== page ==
Blooming Times - The Winter Garden

Blooming Times – The Winter Garden

by Flo Whitaker

There is no excuse not to get out in the garden this January as Flo Whitaker gives us plenty of jobs to do, even if it is cold!

January is usually the coldest and wettest month of the year, but it can also produce glorious dry days of blue skies and bright sunshine. Wrap up warm and make the best of these moments. Gardens never sleep. Even in the depths of winter there is always something to be getting on with.

Shrubs that were planted last autumn should be regularly checked over. Wet soil expands as it freezes and this action can push a new plant completely out of the soil, leaving the roots vulnerable to frost. If this happens, replant and firm the soil well. Adding a thick mulch of compost or straw will help insulate soil against further frosts. Likewise, windy conditions can push a plant over, so check that ties and stakes are secure.

On the veg patch, winter cabbages and Brussel sprouts may also require staking. Sprout plants can become very large and top heavy, making it easy for the stems to snap. Clumps of parsley can be covered with a cloche. This provides frost protection, although parsley is so resilient it doesn’t much need it, but a cloche also helps to keep the leaves clean. Parsley is wonderful stuff; looks good, tastes good and does you good. It’s crammed full of vitamins and minerals and ‘proper’ outdoor grown plants have a vivid colour, aroma and taste totally missing from the pallid supermarket offerings. To pick a bunch of home grown parsley in midwinter is a real treat.

On dry and bright days, open up the greenhouse vents for a few hours. Damp, stale air is the perfect breeding ground for rots and moulds – allowing fresh air to circulate will help reduce the problem. At this time of year, most plants grown undercover will be dormant or just ‘ticking over;’ only requiring a cool, frost-free environment. Strong wintery sunshine quickly raises a greenhouse’s temperature, which may confuse plants by triggering them into new growth too soon.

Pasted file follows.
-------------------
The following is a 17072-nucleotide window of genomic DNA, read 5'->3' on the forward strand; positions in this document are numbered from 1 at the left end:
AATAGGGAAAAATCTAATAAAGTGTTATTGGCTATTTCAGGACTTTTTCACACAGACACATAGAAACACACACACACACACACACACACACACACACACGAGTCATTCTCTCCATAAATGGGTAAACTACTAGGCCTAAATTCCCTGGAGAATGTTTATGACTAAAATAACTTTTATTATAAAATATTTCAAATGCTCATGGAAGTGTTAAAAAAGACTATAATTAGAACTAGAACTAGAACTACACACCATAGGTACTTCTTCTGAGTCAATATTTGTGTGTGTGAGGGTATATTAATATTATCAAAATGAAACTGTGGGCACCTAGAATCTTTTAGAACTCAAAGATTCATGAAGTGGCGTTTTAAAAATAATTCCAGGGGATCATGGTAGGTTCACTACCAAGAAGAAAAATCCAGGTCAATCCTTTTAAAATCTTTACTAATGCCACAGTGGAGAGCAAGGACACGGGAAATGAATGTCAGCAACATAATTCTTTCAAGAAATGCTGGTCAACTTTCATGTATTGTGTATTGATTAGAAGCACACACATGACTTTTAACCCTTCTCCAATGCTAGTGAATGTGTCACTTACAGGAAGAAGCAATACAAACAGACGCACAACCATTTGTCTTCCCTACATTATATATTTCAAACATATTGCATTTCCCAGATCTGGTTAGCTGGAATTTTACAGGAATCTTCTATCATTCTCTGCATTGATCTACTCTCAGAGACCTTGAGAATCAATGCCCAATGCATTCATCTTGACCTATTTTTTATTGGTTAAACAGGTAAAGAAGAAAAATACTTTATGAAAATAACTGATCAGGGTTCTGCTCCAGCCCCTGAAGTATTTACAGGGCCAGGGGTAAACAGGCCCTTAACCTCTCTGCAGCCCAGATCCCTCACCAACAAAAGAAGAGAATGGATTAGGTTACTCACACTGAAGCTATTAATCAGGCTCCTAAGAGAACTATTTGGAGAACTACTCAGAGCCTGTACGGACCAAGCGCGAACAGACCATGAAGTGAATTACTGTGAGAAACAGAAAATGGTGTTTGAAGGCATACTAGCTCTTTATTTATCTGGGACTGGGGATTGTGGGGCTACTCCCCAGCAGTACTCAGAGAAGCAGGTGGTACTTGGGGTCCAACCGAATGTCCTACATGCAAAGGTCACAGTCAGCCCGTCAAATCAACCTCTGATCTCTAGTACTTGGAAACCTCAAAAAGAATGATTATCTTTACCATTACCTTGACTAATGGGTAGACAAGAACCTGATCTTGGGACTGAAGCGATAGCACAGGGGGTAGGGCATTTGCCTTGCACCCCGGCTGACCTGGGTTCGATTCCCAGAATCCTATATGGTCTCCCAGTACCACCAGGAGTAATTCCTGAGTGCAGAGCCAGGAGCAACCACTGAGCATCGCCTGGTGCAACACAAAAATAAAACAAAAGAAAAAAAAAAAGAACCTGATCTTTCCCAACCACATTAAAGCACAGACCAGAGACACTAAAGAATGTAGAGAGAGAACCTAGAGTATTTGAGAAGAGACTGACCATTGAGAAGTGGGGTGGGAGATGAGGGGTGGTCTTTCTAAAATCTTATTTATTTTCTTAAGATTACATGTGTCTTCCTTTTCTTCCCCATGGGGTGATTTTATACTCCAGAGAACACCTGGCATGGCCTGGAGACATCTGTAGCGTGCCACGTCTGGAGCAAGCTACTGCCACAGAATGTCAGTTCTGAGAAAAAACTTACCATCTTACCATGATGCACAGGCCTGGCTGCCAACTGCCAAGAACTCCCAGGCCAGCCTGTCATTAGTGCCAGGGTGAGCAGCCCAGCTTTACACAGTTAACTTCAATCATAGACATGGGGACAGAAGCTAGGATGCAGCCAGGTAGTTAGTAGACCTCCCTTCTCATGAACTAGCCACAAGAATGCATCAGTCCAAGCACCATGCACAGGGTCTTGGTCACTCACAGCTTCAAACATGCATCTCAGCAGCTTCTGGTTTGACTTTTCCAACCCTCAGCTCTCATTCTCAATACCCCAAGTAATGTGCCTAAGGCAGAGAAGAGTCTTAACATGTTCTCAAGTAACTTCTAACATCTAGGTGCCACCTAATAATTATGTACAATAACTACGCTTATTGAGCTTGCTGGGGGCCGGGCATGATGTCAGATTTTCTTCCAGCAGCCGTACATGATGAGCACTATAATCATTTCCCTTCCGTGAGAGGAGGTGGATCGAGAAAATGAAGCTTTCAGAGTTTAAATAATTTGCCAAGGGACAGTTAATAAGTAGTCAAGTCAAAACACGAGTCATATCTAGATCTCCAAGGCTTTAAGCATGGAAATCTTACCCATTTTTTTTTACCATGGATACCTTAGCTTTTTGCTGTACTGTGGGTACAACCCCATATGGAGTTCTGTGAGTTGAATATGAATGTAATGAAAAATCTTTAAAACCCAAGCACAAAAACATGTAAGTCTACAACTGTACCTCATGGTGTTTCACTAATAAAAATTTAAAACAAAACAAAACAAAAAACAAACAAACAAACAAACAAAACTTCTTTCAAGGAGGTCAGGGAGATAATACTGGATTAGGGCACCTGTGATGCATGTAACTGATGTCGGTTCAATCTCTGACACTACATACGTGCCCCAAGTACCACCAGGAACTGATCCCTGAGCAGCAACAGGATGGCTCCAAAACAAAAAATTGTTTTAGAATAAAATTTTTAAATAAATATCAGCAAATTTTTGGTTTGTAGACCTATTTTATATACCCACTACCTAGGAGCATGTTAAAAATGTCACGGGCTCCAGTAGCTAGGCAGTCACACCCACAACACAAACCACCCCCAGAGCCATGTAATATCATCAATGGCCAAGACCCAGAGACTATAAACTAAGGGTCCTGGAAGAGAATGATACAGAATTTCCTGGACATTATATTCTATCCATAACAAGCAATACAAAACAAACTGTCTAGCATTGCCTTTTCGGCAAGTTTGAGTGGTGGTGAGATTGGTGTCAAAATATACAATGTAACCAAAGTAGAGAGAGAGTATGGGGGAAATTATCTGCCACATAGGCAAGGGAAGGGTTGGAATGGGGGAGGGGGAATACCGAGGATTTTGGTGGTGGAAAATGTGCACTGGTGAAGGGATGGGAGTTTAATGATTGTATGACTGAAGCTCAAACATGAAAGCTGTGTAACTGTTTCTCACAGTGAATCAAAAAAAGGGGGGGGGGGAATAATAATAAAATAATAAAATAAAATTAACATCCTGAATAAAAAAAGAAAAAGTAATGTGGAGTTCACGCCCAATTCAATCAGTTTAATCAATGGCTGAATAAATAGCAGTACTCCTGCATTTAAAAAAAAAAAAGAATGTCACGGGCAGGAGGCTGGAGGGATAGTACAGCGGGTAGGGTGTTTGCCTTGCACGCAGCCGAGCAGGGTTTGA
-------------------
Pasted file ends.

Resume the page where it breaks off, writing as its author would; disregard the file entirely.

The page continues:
Garden birds will appreciate your help now. Make sure they have access to clean water. They need it for drinking and bathing every day – yes, even in January, brrrr! As well as the usual traditional bird foods, they also enjoy raisins, oatmeal and kitchen leftovers. Don’t bin that scrap of stale Cheddar! Grate it and put it on the bird table. Many birds, especially blackbirds, love cheese and this calorie-loaded winter treat will disappear in minutes. Pastry trimmings will also be appreciated, along with blemished/damaged apples, plums and pears. Freeze the fruits whole, then, as required, throw one onto the lawn for the birds to enjoy.

As the fruit slowly defrosts, its flesh will turn into an easily digestible, high energy pulp – a potentially life-saving meal for our feathered friends.